Should Kids Go Back?<p>While these guidelines may help get some schools to reopen, many people don't think children should go back to school over fears they could contract the disease and spread it to other vulnerable family members like grandparents, infant siblings, or their parents.</p><p>In a <a href="https://pediatrics.aappublications.org/content/early/2020/07/08/peds.2020-004879" target="_blank">Pediatrics</a> commentary, <a href="https://www.md.com/doctor/william-raszka-md" target="_blank">Dr. William V. Raszka, Jr.</a>, an infectious disease specialist at The University of Vermont Medical Center, argued that schools should open because school-aged children are far less important drivers of COVID-19 than adults.</p><p>But he says the risk and benefit is not equal among all students ages 5 to 18.</p><p>"Elementary schools are arguably higher priority for face-to-face schooling, since younger children are at lower risk for infection and transmission, and since parental supervision of younger children's distance learning may be particularly challenging," added Sorensen, who penned a <a href="https://jamanetwork.com/channels/health-forum/fullarticle/2767411" target="_blank">June article in JAMA</a> with reopening tips. "That means middle and high schools are more likely to emphasize distance learning."</p><p>Specific student populations, such as special education students and students with disabilities, would also benefit greatly from more time spent in face-to-face environments, Sorensen said.</p>
What Parents Can Do<p>Parents should ask for and receive frequent updates from schools about plans for the fall. They should also be informed about plans if and when COVID infections are identified, Sharfstein said.</p><p>"I'd like to see parents investing now, during the summer, in doing things that can slow and stop the spread of the virus in their communities," Widome said.</p><p>"Now is a good time for kids to practice wearing masks and get used to them as they may be wearing them for longer stretches if school starts up in person," Widome suggested.</p><p>She recommends parents try different mask designs and materials to see what children are more comfortable wearing.</p><p>"If you are using cloth face coverings, it's good to have extras on hand," Widome added.</p><p>Parents should model healthy behavior at home and while out in public — another thing that could affect how well children adapt to reopening practices, Sorensen said.</p><p>"Children may want to know more about face coverings," added <a href="https://www.linkedin.com/in/leescott/" target="_blank">Lee Scott</a>, chairwoman of the Educational Advisory Board at <a href="https://www.goddardschool.com/" target="_blank">The Goddard School</a>. "Dramatic play, such as creating or wearing a face covering, may help some children adjust to this concept." Schools can also show children photos of what faculty members look like in their masks so the students are familiar with that appearance.</p><p>Johns Hopkins University recently released its eSchool+ Initiative, a slew of resources surrounding education during the pandemic. These include a <a href="https://equityschoolplus.jhu.edu/reopening-checklist/" target="_blank">checklist for administrators</a>, report on <a href="https://equityschoolplus.jhu.edu/ethics-of-reopening/" target="_blank">ethical considerations</a>, and a tracker of <a href="https://equityschoolplus.jhu.edu/reopening-policy-tracker/" target="_blank">state and local reopening plans</a>.</p>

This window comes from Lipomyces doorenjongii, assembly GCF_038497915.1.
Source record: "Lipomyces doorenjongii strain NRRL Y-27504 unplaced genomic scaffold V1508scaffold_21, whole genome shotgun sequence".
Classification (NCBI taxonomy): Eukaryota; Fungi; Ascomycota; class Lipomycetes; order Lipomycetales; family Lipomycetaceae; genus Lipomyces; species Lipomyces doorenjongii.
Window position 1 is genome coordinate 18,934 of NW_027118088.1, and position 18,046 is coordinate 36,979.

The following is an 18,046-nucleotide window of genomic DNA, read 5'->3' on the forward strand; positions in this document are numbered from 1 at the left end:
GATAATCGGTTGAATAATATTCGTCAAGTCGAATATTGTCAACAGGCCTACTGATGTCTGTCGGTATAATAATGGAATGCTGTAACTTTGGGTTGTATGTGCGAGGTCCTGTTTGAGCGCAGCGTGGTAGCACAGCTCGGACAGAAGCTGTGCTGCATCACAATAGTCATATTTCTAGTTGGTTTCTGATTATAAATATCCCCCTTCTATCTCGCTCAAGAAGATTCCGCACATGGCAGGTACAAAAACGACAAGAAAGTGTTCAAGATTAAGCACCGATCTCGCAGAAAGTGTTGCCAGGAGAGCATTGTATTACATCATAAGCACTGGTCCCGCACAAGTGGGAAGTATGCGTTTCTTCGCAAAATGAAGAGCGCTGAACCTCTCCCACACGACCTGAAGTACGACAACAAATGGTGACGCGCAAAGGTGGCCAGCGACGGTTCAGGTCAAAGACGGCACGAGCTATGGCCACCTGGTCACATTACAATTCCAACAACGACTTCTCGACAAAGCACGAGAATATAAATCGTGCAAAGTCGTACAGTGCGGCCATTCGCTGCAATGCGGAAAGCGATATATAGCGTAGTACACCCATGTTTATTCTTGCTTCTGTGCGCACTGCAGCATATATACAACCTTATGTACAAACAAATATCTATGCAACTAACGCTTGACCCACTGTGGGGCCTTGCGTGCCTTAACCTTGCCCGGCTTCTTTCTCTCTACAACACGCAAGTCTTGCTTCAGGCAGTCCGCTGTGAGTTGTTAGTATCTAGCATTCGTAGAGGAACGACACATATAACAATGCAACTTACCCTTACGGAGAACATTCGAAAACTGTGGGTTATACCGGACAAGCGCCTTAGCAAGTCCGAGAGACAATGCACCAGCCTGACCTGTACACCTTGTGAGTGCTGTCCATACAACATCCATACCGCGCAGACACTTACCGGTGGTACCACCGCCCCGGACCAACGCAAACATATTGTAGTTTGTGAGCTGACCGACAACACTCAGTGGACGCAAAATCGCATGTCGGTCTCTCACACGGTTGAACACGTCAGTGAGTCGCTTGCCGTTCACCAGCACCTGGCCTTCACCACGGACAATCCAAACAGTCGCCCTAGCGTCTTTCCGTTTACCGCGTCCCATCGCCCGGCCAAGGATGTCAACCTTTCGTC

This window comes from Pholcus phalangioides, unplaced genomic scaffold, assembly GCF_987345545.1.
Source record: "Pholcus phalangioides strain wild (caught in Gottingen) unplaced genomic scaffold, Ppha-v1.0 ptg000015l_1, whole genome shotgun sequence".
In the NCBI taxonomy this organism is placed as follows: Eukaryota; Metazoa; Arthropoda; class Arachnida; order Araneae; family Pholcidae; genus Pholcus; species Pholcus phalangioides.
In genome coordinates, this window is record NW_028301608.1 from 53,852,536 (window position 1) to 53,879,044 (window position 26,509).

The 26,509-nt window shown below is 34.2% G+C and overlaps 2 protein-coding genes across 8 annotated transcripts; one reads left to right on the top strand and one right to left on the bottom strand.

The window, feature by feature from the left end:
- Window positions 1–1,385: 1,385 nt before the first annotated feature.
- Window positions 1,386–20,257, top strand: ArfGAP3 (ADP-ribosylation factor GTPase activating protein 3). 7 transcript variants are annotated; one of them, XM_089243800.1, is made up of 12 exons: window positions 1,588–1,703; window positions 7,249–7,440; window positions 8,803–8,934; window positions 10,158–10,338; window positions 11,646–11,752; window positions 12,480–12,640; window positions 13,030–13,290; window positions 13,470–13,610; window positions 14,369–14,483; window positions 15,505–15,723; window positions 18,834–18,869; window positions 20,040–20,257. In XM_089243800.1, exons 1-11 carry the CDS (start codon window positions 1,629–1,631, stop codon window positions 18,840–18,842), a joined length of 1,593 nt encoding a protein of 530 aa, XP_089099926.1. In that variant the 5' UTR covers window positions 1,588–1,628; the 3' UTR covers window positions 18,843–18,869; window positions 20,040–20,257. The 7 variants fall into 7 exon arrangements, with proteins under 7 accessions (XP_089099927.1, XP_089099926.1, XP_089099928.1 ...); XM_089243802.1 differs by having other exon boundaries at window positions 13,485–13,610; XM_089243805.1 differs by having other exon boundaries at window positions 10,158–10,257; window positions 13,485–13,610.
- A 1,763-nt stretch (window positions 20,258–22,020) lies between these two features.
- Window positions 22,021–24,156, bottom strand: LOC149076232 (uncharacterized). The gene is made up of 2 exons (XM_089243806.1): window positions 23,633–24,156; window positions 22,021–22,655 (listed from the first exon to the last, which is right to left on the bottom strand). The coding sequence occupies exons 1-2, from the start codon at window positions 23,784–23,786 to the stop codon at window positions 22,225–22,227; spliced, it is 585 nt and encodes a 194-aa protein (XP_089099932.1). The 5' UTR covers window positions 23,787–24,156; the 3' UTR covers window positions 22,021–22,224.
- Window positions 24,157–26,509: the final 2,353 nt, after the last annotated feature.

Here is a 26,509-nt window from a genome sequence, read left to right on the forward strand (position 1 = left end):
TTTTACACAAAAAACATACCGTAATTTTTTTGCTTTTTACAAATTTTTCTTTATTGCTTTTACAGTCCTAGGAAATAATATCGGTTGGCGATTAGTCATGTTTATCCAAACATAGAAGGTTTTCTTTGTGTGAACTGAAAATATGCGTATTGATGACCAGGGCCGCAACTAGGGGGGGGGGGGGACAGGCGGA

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By Eoin Higgins
Over 300 groups on Monday urged Senate leadership to reject a bill currently under consideration that would incentivize communities to sell off their public water supplies to private companies for pennies on the dollar.
<div id="fea63" class="rm-shortcode" data-rm-shortcode-id="9a6f211c2bc5aedd34837944cb8eeedf"><blockquote class="twitter-tweet twitter-custom-tweet" data-twitter-tweet-id="1281000111481294849" data-partner="rebelmouse"><div style="margin:1em 0">Water in Illinois is overwhelmingly public. Why is Tammy Duckworth sponsoring a bill that aims to change that? https://t.co/1V36Kkd99s</div> — The American Prospect (@The American Prospect)<a href="https://twitter.com/TheProspect/statuses/1281000111481294849">1594249201.0</a></blockquote></div>